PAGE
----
Mountains of the British Isles > England >

Lake District, Far Eastern Fells | VR Tour

Explore the Far Eastern Fells of the English Lake District, a quieter region than the more popular honeypots, yet perhaps more accessible. Lower in height than the Southern and Northern Fells, there is remains a charm in the rugged landscape of steep sided fells, crags, and hidden pools.

It is an area rich in history. A roman road once stretch over the broad slopes of High Street, thus lending its name.

Float cursor over picture button below to view start location, allowing time for Google Map to update, then click to begin your virtual tour.
Resume Previous Tour

List of Peaks:





Kidsty Pike780mNuttall, Wainwright, BirkettMardale Head
Harter Fell778mNuttall, Simm, Hewitt, Wainwright, BirkettMardale Head
High Street828mNuttall, Marilyn, Simm, Hewitt, Wainwright, BirkettMardale Head
Mardale Ill Bell760mDeleted Nuttall, Wainwright, BirkettMardale Head
Rampsgill Head792mNuttall, Simm, Hewitt, Wainwright, BirkettMardale Head
Rough Crag628mNuttall, Simm, Hewitt, BirkettMardale Head
Thornthwaite Crag784mNuttall, Simm, Hewitt, Wainwright, BirkettMardale Head

The Riggindale Horseshoe:

The Riggindale Horseshoe consists of a tight crescent of peaks above the Riggindale valley, in the far eastern fells of the Lake District. It's waters drain into Riggindale Beck and on into Haweswater, a reservoir built between 1929 and 1935 to supply the city of Manchester with water. The start point for those hiking the horseshoe is the car park at Mardale Head, Mardale being the valley flooded to create the lake. Expand article

One bright May evening, after a business appointment at the HQ of a supermarket in Penrith, I exited the M6 motorway at Shap and drove down the narrow lanes to the north eastern end of Haweswater, following its southern shore to the car park at Mardale Head. Whilst others were departing the fells, I changed into walking clothes and headed upwards with just a few hours of day light remaining.

This was only my second outing with my new Richo Theta S 360 camera, I was eager to use it. On this occasion the camera was tripod mounted, a method I would later avoid in favour of a monopod spiked into the ground. First stop, second photo, the junction just beyond the carpark gate, then the foot bridge over Mardale Beck, and along the path to the forest edge at The Rigg, shunning the many paths that offered more direct path to Rough Crag, for I wished to walk up and along it's spine.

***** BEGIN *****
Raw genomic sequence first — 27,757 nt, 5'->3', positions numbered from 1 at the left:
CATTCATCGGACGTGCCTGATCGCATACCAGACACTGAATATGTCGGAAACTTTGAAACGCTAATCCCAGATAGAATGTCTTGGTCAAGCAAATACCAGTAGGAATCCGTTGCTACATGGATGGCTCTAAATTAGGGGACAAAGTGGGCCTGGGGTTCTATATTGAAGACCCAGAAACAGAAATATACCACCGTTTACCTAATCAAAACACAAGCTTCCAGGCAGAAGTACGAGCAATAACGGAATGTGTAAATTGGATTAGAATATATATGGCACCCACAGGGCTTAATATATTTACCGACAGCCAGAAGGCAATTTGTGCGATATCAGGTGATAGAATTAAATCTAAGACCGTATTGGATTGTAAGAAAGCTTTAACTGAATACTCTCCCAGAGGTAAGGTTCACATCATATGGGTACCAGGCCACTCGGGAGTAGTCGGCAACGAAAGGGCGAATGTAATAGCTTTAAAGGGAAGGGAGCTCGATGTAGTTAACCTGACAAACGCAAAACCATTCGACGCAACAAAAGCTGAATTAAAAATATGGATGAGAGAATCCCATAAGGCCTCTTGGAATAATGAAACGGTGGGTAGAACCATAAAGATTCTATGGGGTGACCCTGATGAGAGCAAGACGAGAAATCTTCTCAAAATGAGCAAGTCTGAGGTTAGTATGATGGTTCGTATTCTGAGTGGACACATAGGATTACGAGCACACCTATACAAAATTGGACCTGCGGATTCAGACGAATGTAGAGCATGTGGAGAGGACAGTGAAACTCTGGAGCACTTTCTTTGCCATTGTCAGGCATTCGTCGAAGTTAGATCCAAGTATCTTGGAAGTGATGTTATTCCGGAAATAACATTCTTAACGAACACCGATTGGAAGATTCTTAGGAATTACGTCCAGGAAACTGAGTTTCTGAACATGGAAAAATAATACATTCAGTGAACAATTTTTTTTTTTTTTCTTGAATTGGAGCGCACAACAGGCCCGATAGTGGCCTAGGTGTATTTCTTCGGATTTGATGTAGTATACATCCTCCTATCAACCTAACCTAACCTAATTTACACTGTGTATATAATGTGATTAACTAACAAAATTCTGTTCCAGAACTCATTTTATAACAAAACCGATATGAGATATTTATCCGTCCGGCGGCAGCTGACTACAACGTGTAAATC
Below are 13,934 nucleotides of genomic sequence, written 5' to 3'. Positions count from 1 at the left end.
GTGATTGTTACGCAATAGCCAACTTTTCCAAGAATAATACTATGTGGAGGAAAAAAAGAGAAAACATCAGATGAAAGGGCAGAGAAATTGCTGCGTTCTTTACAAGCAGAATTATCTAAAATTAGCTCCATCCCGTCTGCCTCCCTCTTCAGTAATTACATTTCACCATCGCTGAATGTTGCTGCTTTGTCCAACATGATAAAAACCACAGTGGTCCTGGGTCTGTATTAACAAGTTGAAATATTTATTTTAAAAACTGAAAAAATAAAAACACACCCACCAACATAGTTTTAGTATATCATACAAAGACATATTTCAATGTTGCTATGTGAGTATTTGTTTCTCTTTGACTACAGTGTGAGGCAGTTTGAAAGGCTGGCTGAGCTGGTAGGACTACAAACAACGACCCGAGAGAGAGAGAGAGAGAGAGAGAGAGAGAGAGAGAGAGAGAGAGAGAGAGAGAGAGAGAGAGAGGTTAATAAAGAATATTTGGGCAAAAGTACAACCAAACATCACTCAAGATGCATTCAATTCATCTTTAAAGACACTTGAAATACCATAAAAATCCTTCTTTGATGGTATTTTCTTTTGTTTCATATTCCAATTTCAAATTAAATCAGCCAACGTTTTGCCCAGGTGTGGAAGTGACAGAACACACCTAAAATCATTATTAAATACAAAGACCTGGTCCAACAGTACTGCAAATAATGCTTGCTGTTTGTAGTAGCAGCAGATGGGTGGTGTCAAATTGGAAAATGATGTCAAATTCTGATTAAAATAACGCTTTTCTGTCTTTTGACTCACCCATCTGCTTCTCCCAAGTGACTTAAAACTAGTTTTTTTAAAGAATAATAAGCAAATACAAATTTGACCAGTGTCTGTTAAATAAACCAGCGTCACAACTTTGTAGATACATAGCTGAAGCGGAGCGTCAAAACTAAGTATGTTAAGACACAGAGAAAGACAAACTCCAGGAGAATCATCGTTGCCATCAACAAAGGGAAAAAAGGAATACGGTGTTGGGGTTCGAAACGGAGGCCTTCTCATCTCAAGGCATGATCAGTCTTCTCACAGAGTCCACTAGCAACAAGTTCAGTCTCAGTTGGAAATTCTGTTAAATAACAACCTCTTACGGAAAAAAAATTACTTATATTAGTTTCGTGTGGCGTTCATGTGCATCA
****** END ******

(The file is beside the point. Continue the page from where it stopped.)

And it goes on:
Rough Crag is a summit on a spur that leads up High Street's western flank. An easy ridge walk that offers plentiful views down upon Blea Water to the south and over to Kidsty Pike to the north. It was the only place on the route where I saw another person; a fell runner steadily climbing Rough Crag behind me then shooting past near the summit whilst I stopped to take photos. The light of golden hour drawing close, blue skys with a hint of cloud, it was going be a beautiful evening. A mental note, Blea Water looks ideal for a night's wild camp.

Then on to High Street, the main summit of the massive, and named after the Roman road that runs over the flat peak. The road ran between the forts at Brougham (Brocavum) near Penrith and at Ambleside (Galava), taking a route that avoided the boggy, forested valley floors. The summit is also known as Racecourse Hill due to the horse races and fairs held on the plateau in the 18th and 19th century. Today there is a Ordnance Survey triangulation pillar marking the high point.

High Street from the Straits of Riggindale
High Street from the Straits of Riggindale

Tracing the footsteps of the Roman Legions, I headed north along the Straits of Riggindale, then west to the flat summit of Rampsgill Head, unmarked and unremarkable as a Nuttell. Kidsty Pike offers a more airy feeling, its craggy summit rising steeply above Riggindale, and marked by a walker's cairn. A good place to linger, but not that evening. The golden orb of the sun was already low and would soon disappear behind Rampsgill Head. I did not fear becoming benighted, a torch lay in my pack and the paths were clearly defined. The next day I was due for an early morning meeting in Nantwich, leaving me with many more miles to cover that evening once back on tarmac. So I ran eastward down the gentle slope to Kidsty Howes, then quickly descended to the shore of Haweswater whilst the sky darkened and a crescent moon appeared. An easy path crossed Riggindale Beck, looped round the nose like headland of the Rigg, familiar territory, than back on a path I had walked a few hours previous to a near dark Mardale Head. Expand article